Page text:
A report from the Unit 42 threat research team of Palo Alto Networks showed that potential account compromises were found in 29% of cloud service providers it worked with and the networks of 32% of firms had at least one publicly exposed cloud storage system. The researchers found that companies weren't safeguarding their cloud systems through encryption and other best practices.
CHIME submitted a statement for the record to the House Energy and Commerce Subcommittee on Health voicing some providers' concerns that the terms under the ONC's draft Trusted Exchange Framework and the Common Agreement may be difficult to put into practice within the timelines set. "The complexity and aggressive timeframes could discourage some organizations from participating in TEFCA, at least initially," said CHIME, which also inquired about consequences an organization could expect for nonparticipation.
The Department of Transportation received more than 20,000 comments on airlines' refusal to transport lab animals -- a policy the National Association for Biomedical Research and other scientific advocacy organizations say undermines lifesaving research. The airlines say they have been targeted by animal rights organizations that threaten passenger safety and have disrupted service, but labs are "quite frankly running out of options," NABR President Matthew R. Bailey said.
The Department of Transportation is considering public comments on a complaint filed against United Airlines, British Airways, China Southern Airlines and Qatar Airways in which the National Association for Biomedical Research says the airlines have illegally discriminated "against customers who seek to transport animals for purposes of live animal research undertaken at medical and other research facilities." If the DOT does not act, "[t]reatments and cures will be delayed, and ultimately society, as well as the animals we love, will pay the cost," said NABR President Matthew R. Bailey.
Pagosa Springs Medical Center in Colorado was fined $111,400 by the HHS Office for Civil Rights after it failed to terminate a former employee's access to its scheduling calendar, which contained 557 patients' electronic protected health information. The investigation found that the employee accessed the calendar twice and that there also was no business associate agreement between PSMC and scheduling calendar vendor Google.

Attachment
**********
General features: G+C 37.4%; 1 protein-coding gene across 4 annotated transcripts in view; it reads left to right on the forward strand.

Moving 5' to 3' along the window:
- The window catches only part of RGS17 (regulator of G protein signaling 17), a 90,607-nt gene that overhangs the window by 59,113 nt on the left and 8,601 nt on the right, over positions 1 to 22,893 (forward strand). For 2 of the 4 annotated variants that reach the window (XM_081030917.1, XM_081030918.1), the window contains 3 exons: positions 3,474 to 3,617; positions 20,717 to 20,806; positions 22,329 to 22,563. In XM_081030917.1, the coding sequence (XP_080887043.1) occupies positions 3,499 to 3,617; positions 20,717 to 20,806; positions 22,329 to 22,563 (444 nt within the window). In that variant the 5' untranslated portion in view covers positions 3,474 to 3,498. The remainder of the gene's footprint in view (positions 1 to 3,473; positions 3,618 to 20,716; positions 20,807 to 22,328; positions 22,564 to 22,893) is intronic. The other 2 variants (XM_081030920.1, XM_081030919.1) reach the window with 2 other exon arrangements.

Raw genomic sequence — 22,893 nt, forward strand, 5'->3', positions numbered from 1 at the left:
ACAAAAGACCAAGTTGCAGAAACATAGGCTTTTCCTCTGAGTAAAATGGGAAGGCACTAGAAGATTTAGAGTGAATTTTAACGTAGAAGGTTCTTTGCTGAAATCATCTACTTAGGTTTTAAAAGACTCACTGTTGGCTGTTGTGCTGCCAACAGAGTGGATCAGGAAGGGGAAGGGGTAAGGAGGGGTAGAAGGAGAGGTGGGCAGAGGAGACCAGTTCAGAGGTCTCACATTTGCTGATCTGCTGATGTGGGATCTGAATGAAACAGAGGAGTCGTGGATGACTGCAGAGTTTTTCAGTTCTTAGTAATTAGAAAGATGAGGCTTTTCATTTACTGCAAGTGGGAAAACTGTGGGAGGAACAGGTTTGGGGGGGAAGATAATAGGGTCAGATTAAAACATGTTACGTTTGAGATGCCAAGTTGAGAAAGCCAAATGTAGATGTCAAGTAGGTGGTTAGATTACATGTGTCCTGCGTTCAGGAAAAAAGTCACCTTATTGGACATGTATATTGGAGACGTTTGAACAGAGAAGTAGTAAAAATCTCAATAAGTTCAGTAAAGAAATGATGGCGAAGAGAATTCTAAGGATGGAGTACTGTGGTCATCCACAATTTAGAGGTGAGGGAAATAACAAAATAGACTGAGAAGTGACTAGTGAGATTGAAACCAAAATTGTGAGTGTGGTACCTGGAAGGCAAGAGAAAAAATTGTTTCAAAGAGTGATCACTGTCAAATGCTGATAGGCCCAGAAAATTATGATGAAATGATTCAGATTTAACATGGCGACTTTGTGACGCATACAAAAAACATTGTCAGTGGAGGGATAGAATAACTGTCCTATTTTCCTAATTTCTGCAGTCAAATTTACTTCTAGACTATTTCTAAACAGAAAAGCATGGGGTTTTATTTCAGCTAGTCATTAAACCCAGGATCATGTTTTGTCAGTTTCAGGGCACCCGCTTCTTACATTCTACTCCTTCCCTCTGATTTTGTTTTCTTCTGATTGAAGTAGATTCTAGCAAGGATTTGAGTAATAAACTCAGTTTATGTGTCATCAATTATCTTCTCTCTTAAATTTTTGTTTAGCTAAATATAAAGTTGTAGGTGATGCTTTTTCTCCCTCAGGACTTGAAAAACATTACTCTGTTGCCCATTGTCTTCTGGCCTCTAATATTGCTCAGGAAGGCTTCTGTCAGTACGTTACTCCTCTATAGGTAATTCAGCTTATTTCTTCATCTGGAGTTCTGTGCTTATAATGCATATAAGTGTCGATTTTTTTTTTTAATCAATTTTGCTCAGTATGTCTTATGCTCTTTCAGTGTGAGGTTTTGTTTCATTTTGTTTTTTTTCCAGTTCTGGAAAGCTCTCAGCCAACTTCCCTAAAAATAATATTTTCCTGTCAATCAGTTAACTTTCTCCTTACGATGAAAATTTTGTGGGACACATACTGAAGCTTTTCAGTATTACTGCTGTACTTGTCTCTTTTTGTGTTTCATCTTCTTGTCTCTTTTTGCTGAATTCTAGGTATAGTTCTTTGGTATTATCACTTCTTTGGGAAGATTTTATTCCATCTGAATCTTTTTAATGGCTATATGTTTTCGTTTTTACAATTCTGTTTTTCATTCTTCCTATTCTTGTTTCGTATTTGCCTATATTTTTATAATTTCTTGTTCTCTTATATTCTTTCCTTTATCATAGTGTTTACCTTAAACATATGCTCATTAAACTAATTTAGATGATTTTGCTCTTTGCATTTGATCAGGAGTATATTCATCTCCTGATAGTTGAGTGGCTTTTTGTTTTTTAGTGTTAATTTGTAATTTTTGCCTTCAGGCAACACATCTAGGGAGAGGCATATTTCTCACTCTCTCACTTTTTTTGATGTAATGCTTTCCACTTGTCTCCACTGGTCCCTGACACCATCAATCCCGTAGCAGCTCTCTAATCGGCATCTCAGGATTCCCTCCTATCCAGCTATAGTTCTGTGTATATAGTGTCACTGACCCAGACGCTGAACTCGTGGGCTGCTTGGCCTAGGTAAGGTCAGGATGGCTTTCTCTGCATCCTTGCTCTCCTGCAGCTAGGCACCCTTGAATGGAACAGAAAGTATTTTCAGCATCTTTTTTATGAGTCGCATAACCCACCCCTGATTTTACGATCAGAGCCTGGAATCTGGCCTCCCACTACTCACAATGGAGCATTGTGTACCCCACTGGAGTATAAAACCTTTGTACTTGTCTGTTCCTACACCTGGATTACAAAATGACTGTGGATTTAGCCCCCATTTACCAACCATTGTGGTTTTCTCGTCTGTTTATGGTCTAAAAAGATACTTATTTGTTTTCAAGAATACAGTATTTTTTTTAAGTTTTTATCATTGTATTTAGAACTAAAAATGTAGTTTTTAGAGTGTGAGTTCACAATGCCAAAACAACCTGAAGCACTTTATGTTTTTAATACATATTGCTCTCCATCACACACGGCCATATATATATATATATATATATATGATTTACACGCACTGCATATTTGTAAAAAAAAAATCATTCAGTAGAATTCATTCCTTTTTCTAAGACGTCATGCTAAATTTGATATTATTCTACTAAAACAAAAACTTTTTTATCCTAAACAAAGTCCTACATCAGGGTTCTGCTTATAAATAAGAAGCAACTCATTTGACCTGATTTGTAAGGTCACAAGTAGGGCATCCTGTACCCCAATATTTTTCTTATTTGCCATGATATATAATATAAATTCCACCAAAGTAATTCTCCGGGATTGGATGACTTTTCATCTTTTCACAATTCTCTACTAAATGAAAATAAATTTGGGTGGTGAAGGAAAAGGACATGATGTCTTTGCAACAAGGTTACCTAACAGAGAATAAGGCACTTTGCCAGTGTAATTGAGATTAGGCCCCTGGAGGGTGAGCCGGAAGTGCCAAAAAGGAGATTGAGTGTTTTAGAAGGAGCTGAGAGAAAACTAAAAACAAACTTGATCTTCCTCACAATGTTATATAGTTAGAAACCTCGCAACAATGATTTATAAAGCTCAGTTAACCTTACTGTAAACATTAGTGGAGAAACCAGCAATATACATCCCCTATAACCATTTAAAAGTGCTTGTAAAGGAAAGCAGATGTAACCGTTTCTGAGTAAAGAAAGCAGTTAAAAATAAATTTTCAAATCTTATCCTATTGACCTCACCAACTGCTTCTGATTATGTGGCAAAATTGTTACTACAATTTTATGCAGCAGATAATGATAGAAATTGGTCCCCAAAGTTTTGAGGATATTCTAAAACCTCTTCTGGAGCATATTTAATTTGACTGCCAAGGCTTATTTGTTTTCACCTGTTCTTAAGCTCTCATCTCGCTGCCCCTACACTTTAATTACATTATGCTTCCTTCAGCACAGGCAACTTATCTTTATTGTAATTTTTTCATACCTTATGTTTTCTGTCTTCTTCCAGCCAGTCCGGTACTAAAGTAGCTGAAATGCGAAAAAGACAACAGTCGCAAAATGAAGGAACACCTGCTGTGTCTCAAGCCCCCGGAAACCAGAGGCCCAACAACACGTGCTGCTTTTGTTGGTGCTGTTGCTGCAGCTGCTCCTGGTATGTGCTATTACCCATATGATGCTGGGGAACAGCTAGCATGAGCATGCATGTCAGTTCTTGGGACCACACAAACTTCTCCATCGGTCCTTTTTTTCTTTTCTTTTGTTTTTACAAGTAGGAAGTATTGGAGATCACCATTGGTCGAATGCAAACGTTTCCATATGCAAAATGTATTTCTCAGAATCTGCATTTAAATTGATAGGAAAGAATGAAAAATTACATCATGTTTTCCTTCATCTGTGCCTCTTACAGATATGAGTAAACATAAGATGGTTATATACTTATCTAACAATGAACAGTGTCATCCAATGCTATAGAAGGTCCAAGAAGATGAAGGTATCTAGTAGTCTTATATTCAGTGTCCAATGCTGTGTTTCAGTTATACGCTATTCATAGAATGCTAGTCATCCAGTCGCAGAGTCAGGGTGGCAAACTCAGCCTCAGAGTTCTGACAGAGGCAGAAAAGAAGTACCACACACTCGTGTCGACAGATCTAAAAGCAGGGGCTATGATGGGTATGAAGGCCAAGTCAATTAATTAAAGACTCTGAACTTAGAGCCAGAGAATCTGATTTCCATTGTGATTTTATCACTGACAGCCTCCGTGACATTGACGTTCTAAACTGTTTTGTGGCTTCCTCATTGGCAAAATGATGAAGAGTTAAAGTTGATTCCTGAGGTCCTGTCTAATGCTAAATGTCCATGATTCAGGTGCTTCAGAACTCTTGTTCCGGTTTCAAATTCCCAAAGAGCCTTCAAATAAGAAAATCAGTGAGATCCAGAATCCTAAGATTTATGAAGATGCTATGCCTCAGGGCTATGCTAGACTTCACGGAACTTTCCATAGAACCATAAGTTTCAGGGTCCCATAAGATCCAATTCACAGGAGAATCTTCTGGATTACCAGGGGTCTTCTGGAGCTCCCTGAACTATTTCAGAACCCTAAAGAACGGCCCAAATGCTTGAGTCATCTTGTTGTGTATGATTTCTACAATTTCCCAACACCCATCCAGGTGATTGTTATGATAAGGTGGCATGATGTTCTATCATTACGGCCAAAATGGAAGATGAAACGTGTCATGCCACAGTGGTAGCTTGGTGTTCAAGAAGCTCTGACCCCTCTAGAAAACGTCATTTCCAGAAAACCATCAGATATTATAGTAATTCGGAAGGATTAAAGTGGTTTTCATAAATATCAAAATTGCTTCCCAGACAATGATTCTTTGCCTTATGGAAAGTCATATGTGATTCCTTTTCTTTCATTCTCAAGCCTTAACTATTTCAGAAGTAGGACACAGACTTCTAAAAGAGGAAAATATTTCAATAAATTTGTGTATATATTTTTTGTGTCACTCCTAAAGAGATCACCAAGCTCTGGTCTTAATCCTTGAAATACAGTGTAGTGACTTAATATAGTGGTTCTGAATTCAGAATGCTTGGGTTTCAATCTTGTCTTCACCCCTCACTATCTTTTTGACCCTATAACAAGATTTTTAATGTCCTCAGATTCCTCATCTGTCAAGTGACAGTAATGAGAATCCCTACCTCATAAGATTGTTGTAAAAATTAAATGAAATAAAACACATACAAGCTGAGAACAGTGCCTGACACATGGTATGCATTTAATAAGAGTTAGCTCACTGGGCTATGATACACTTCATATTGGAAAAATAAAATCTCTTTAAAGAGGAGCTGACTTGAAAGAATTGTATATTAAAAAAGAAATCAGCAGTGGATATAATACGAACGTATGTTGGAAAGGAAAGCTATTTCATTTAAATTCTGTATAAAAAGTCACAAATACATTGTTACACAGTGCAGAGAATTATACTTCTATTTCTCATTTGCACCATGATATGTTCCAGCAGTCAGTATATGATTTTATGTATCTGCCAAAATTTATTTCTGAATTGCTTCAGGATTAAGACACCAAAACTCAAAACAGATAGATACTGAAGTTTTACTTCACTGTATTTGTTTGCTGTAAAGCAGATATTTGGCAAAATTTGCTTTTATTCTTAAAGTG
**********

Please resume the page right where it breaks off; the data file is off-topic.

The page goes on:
A malware attack against the University of Maryland Medical System's computer system on Sunday is being investigated by hospital system officials. The cyberattack affected around 250 of the 27,000 devices in the health system, but information such as patient data did not appear to be compromised, and patient care was not affected, said CIO Jon Burns.
Two baboons with transplanted hearts from genetically engineered pigs survived for 90 days at Bruno Reichart's lab at Ludwig Maximilian University of Munich before being euthanized, and two other baboons with pig hearts survived 180 days before euthanasia, as required under the study protocol. Non-human primates in prior studies died soon after transplantation, but Reichart soaked the porcine hearts in a nutrient-rich solution and kept them warmer than in previous attempts, which may have prevented ischemia.
Doris Tsao, one of this year's MacArthur Foundation "genius" grant recipients, worked with macaques to map how the brain processes minute differences in shapes, features, tones and textures to recognize a face. Now she is working to crack the code of how the brain processes the world and is studying not only how the brain processes sensory information but also how the brain links that information to high-level knowledge.
Voters in Mount Horeb, Wis., rejected a proposed resolution that would have expanded an ordinance and blocked the breeding of dogs for biomedical research. The measure may have been the first of its kind, but it is not likely to be the last, and "[t]he scientific community and research advocates can and should play an important role in providing facts and engaging in public dialog to support citizens' informed decisions," write Allyson Bennett and Sangy Panicker.
Research programs that involve animals need to inform the public and maintain a level of transparency about what they do, but they also need to respond judiciously to inquiries, particularly from activist organizations, writes John Sancenito, president of security consulting firm Information Network Associates, who offers guidelines for balancing transparency and security.